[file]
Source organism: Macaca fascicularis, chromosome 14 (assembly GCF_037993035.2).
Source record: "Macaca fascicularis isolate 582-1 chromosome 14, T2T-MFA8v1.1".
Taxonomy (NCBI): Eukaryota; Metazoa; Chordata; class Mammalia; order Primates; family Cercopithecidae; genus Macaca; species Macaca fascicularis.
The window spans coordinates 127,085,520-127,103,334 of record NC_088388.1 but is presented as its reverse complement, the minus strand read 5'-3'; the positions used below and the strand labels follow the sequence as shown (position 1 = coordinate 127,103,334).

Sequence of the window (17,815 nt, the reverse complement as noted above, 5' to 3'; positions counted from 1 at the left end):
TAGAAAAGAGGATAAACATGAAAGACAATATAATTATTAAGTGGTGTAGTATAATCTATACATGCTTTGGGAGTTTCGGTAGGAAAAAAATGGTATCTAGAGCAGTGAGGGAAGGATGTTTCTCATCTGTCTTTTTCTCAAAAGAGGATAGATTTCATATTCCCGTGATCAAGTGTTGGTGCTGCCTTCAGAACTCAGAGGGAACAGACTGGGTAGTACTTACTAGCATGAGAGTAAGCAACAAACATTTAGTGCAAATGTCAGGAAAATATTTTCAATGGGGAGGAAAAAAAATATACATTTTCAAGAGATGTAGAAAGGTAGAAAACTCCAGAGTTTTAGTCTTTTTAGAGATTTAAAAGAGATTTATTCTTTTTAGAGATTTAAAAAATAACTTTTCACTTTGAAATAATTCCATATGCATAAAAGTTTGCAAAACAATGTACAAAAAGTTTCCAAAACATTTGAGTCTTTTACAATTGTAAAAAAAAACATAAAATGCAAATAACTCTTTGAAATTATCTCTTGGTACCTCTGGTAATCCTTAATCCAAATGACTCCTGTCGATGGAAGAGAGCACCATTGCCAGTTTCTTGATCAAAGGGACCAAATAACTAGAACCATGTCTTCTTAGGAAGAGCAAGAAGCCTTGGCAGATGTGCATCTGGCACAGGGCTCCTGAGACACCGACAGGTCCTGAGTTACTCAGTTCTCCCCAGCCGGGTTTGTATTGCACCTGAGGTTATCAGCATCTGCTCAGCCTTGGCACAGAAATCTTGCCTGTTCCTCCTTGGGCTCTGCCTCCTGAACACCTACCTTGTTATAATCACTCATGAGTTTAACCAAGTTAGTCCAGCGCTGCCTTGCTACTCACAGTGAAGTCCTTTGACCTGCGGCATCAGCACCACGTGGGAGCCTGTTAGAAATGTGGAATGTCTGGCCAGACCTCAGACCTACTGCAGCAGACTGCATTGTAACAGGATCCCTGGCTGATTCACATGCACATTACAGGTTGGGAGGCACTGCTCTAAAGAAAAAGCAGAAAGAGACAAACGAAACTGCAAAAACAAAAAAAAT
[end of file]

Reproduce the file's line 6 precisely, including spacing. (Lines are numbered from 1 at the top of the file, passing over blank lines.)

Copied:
TAGAAAAGAGGATAAACATGAAAGACAATATAATTATTAAGTGGTGTAGTATAATCTATACATGCTTTGGGAGTTTCGGTAGGAAAAAAATGGTATCTAGAGCAGTGAGGGAAGGATGTTTCTCATCTGTCTTTTTCTCAAAAGAGGATAGATTTCATATTCCCGTGATCAAGTGTTGGTGCTGCCTTCAGAACTCAGAGGGAACAGACTGGGTAGTACTTACTAGCATGAGAGTAAGCAACAAACATTTAGTGCAAATGTCAGGAAAATATTTTCAATGGGGAGGAAAAAAAATATACATTTTCAAGAGATGTAGAAAGGTAGAAAACTCCAGAGTTTTAGTCTTTTTAGAGATTTAAAAGAGATTTATTCTTTTTAGAGATTTAAAAAATAACTTTTCACTTTGAAATAATTCCATATGCATAAAAGTTTGCAAAACAATGTACAAAAAGTTTCCAAAACATTTGAGTCTTTTACAATTGTAAAAAAAAACATAAAATGCAAATAACTCTTTGAAATTATCTCTTGGTACCTCTGGTAATCCTTAATCCAAATGACTCCTGTCGATGGAAGAGAGCACCATTGCCAGTTTCTTGATCAAAGGGACCAAATAACTAGAACCATGTCTTCTTAGGAAGAGCAAGAAGCCTTGGCAGATGTGCATCTGGCACAGGGCTCCTGAGACACCGACAGGTCCTGAGTTACTCAGTTCTCCCCAGCCGGGTTTGTATTGCACCTGAGGTTATCAGCATCTGCTCAGCCTTGGCACAGAAATCTTGCCTGTTCCTCCTTGGGCTCTGCCTCCTGAACACCTACCTTGTTATAATCACTCATGAGTTTAACCAAGTTAGTCCAGCGCTGCCTTGCTACTCACAGTGAAGTCCTTTGACCTGCGGCATCAGCACCACGTGGGAGCCTGTTAGAAATGTGGAATGTCTGGCCAGACCTCAGACCTACTGCAGCAGACTGCATTGTAACAGGATCCCTGGCTGATTCACATGCACATTACAGGTTGGGAGGCACTGCTCTAAAGAAAAAGCAGAAAGAGACAAACGAAACTGCAAAAACAAAAAAAAT